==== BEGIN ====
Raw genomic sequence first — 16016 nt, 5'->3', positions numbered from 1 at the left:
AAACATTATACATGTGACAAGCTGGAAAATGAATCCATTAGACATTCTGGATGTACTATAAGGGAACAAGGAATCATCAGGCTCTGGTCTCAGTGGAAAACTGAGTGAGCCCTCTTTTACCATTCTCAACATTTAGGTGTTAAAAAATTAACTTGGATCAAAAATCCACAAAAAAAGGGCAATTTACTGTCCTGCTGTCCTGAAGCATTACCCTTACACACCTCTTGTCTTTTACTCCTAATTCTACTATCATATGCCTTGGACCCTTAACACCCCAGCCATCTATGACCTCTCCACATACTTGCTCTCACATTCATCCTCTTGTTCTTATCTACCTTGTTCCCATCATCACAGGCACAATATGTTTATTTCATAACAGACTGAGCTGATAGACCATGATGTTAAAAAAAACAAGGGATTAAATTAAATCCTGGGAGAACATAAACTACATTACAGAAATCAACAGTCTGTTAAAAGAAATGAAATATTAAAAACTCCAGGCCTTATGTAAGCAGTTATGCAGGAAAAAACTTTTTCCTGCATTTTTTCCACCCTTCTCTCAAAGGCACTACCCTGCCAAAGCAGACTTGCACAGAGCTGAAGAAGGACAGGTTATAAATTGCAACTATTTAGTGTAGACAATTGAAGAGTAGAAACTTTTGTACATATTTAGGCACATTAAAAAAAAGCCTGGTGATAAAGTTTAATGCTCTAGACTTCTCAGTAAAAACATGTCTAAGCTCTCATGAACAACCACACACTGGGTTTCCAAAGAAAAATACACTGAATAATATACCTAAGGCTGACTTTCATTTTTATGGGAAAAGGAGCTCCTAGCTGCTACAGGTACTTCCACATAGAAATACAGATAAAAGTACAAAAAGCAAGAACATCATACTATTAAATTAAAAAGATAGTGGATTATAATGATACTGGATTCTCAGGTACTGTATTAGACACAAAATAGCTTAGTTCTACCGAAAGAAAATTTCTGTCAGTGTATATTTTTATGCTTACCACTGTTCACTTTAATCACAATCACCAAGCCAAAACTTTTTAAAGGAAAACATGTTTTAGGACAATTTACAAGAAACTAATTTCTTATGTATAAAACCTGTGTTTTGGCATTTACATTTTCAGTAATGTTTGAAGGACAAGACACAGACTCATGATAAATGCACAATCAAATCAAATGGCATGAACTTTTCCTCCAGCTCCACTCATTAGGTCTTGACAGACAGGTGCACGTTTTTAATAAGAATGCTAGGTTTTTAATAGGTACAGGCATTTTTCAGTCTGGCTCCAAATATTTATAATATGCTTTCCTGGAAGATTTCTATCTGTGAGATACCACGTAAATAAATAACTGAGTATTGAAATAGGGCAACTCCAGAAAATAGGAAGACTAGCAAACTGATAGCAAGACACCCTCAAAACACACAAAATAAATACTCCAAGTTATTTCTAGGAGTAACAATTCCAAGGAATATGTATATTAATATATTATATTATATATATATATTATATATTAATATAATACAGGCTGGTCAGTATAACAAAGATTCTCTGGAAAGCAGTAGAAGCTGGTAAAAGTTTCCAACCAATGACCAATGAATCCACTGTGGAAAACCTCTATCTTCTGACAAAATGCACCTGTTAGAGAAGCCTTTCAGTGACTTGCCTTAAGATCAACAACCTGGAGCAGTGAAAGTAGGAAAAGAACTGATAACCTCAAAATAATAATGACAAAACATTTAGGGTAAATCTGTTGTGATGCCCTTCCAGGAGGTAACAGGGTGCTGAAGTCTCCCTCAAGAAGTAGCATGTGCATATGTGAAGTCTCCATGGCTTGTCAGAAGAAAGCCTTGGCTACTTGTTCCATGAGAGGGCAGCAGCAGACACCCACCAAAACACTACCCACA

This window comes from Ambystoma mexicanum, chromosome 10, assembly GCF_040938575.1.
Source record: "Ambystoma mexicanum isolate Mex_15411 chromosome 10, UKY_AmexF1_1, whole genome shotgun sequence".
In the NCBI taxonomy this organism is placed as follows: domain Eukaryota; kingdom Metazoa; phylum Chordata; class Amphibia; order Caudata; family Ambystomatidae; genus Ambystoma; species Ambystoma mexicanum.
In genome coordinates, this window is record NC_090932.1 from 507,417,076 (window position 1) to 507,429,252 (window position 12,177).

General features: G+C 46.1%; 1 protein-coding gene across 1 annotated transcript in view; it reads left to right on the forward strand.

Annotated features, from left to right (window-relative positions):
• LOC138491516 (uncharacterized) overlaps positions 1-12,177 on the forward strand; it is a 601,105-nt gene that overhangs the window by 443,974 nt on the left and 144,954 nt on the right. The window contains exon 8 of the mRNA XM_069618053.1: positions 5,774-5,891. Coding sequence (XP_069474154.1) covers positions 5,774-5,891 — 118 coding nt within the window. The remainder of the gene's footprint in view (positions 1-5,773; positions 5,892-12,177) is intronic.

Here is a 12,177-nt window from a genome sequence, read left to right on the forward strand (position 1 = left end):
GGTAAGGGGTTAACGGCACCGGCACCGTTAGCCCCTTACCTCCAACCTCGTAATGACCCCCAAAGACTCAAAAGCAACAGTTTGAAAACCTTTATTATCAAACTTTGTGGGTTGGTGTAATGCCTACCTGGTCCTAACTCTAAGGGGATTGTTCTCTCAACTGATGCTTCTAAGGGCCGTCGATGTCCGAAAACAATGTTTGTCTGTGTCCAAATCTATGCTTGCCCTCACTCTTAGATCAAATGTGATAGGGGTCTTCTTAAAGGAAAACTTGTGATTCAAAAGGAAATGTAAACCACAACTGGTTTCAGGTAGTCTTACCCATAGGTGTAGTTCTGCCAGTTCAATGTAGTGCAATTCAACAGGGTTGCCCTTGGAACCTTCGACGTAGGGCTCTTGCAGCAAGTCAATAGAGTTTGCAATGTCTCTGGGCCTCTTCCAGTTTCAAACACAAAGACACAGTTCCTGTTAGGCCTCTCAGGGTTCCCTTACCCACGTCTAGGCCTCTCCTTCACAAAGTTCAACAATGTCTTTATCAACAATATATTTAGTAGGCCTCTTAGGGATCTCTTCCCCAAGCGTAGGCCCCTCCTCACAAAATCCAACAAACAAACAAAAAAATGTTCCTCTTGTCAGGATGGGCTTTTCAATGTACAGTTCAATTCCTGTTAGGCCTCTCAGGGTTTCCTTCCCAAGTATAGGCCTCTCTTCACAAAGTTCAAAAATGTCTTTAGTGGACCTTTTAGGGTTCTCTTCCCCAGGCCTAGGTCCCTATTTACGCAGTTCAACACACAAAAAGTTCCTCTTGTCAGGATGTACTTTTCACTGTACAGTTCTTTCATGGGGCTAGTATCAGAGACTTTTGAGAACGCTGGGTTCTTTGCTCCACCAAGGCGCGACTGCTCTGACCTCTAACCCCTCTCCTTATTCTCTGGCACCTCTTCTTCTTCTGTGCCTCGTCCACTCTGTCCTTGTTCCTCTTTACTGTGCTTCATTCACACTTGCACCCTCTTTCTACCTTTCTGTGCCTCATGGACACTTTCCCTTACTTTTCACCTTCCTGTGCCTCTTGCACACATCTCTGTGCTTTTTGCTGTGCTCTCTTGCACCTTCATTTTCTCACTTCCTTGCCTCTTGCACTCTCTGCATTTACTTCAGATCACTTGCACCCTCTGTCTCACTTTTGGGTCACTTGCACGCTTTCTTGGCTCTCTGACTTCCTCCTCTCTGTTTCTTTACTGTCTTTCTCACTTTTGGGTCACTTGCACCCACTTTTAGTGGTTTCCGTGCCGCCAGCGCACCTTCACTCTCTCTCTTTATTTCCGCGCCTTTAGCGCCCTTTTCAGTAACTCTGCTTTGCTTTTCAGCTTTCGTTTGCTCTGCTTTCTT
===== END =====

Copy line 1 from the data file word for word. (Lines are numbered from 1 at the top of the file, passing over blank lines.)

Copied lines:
Raw genomic sequence first — 16016 nt, 5'->3', positions numbered from 1 at the left: